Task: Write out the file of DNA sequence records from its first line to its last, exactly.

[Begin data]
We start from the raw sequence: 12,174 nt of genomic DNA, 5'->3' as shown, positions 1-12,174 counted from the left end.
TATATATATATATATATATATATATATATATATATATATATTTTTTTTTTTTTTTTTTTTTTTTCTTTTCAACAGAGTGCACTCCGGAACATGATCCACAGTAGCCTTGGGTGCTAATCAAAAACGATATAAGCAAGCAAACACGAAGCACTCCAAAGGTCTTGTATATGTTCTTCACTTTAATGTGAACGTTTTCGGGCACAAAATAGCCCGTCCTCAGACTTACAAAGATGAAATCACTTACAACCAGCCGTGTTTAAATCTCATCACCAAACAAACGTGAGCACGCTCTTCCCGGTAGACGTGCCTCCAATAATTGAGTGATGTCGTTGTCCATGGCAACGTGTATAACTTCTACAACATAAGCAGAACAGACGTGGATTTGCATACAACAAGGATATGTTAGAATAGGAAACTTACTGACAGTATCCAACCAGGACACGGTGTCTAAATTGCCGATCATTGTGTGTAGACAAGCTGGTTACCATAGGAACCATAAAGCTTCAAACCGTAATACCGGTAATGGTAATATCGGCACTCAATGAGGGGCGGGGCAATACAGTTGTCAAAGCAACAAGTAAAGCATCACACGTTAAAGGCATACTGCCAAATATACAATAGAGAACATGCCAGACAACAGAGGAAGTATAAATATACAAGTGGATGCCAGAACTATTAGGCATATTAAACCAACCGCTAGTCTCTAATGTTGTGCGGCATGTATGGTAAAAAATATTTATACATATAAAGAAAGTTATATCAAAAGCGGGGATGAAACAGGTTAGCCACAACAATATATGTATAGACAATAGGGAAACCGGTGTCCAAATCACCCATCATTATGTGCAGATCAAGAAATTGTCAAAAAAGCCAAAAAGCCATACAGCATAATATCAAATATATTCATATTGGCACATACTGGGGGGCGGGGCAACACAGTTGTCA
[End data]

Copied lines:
We start from the raw sequence: 12,174 nt of genomic DNA, 5'->3' as shown, positions 1-12,174 counted from the left end.
TATATATATATATATATATATATATATATATATATATATATTTTTTTTTTTTTTTTTTTTTTTTCTTTTCAACAGAGTGCACTCCGGAACATGATCCACAGTAGCCTTGGGTGCTAATCAAAAACGATATAAGCAAGCAAACACGAAGCACTCCAAAGGTCTTGTATATGTTCTTCACTTTAATGTGAACGTTTTCGGGCACAAAATAGCCCGTCCTCAGACTTACAAAGATGAAATCACTTACAACCAGCCGTGTTTAAATCTCATCACCAAACAAACGTGAGCACGCTCTTCCCGGTAGACGTGCCTCCAATAATTGAGTGATGTCGTTGTCCATGGCAACGTGTATAACTTCTACAACATAAGCAGAACAGACGTGGATTTGCATACAACAAGGATATGTTAGAATAGGAAACTTACTGACAGTATCCAACCAGGACACGGTGTCTAAATTGCCGATCATTGTGTGTAGACAAGCTGGTTACCATAGGAACCATAAAGCTTCAAACCGTAATACCGGTAATGGTAATATCGGCACTCAATGAGGGGCGGGGCAATACAGTTGTCAAAGCAACAAGTAAAGCATCACACGTTAAAGGCATACTGCCAAATATACAATAGAGAACATGCCAGACAACAGAGGAAGTATAAATATACAAGTGGATGCCAGAACTATTAGGCATATTAAACCAACCGCTAGTCTCTAATGTTGTGCGGCATGTATGGTAAAAAATATTTATACATATAAAGAAAGTTATATCAAAAGCGGGGATGAAACAGGTTAGCCACAACAATATATGTATAGACAATAGGGAAACCGGTGTCCAAATCACCCATCATTATGTGCAGATCAAGAAATTGTCAAAAAAGCCAAAAAGCCATACAGCATAATATCAAATATATTCATATTGGCACATACTGGGGGGCGGGGCAACACAGTTGTCA